A middle-aged horse that was saved from the slaughterhouse, adopted by an Oakland teenager who loves it more than words can describe, has been missing since Saturday.
“Chief” – a very large, dark brown-and-white spotted horse – became either scared or excited Saturday and took off running.
Makenzie Vulgaris, 15, saved Chief from a terrible fate in September. And he obviously appreciated her efforts, which makes his running away incomprehensible to the Vulgaris family.
According to mom Denise Vulgaris, Chief is “a big mush” – a calm and collected sweetheart, especially when Makenzie is around. Despite his imposing size, the paint horse lets his owner doll him up in glitter and pink accessories, and, based on her Facebook page, he doesn’t seem to mind posing for photographs with her either. There are photos of Makenzie literally hanging upside down off Chief's neck, and photos of him getting cuddly with a small dog and an elderly rider.
The Vulgaris family took Chief in this past September, housing him first at Indian Hills Farm equestrian center in West Milford. About six weeks ago, Chief relocated to a residential farm on the 800 block of Ramapo Valley Road in Mahwah, a stone’s throw from the Vulgaris home.
On Saturday morning, a fellow horse enthusiast asked if he could take Chief for a ride around the Mahwah property, according to Denise Vulgaris. The family agreed, and as Chief and two other horses went out for their excursion, Makenzie strolled beside the group on foot.
With all of the snowfall and ice this winter, most horses in northern New Jersey – including Chief – haven’t been out for their usual runs and rolls through the grass. Though Makenzie makes a point of getting Chief out of his stall for short indoor or in-the-long-driveway walks, he hasn’t gotten his typical dose of exercise.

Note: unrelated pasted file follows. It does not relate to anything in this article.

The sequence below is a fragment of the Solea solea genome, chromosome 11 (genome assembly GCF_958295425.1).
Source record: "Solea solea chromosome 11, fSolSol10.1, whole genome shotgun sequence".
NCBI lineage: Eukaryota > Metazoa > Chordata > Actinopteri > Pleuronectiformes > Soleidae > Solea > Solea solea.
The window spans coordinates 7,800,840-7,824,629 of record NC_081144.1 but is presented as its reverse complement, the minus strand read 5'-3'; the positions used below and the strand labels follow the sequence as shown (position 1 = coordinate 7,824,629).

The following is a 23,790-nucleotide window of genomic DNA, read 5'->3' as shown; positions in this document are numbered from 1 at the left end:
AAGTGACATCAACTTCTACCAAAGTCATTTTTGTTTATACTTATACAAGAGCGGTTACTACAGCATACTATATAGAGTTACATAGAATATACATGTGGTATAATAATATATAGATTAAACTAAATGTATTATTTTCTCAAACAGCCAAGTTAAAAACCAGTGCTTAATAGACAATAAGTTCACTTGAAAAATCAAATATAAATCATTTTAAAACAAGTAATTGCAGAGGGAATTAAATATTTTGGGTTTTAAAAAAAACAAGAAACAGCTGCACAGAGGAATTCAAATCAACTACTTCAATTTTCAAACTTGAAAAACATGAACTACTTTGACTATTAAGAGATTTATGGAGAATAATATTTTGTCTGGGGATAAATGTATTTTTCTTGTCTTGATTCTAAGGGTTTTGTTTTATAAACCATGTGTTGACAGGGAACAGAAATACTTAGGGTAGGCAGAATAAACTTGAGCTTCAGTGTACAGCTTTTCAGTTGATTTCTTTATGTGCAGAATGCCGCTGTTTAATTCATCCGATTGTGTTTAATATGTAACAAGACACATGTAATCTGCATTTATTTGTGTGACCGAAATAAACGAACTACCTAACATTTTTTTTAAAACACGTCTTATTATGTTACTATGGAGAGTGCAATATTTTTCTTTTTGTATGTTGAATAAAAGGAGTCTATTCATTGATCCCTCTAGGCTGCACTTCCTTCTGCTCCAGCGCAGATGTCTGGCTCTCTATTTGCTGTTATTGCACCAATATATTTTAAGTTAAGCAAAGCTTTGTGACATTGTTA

Maybe he got excited? Maybe something scared him? No one’s quite sure, but 15 minutes into a slow tour with his substitute rider, Chief bolted. He tore away from the group and headed onto a patch of ice, where all four of his hooves began sliding in different directions, despite the rider’s efforts to rein him in, Makenzie recounted. The rider – known to be experienced and adroit – eventually hopped off Chief’s back, afraid the horse would fall and crush him in the process. Free of a rider, Chief regained his balance and galloped off.
The area in which Chief went missing, in Ramapo Mountain State Forest
The other two riders and horses chased him into the woods of Ramapo Mountain State Forest for over 3 miles. One horse couldn’t navigate the rocky terrain any longer and dropped out of the chase. At the intersection with Ramapo Lake, Chief jumped in and crossed saddle-deep waters. The remaining chase horse was too scared to venture into such deep currents, and all sight of Chief was lost at the fire road near the Mahwah pipeline.
In hindsight, Denise Vulgaris says chasing Chief may have not been the best idea. He likely kept running out of fear of being pursued.
Since Saturday, the Vulgaris family, with the support of fellow equestrians, has exhausted its search efforts. Dad James Vulgaris even rented a plane and flew over the Mahwah and West Milford area – just in case Chief tries to find his old barn. Friends and family have toured miles of land around Mahwah, Oakland, Ringwood, Wanaque and Suffern, not only on foot but also with the aid of Jeeps, quads and other horses. The ASCPA has helped as well. Photos of volunteers mapping search and rescue routes adorn Denise Vulgaris’s Facebook page – alongside all the other photographs of Chief and the in-action search team determined to find him.
James Vulgaris did find one of the stirrups from Chief’s saddle while walking the trails around Mahwah Saturday, but otherwise, there have been no signs of the horse. Various organizations for lost pets feature photos and descriptions of Chief on their websites, but that, too, has led nowhere.
Denise Vulgaris said she fears Chief has become hung up by his reins, perhaps caught on a fence or a tree branch. Or, there’s always the possibility that someone found him and took him in, she said.
“I can’t eat. I can’t sleep. I’m running on adrenaline right now,” she continued. “The amount of people calling me, and on Facebook, everyone’s been sharing photos and helping out. We haven’t stopped. We're out day and night.”
Anyone that may have information about Chief’s whereabouts is asked to contact the Mahwah Police Department at 201-529-1000.
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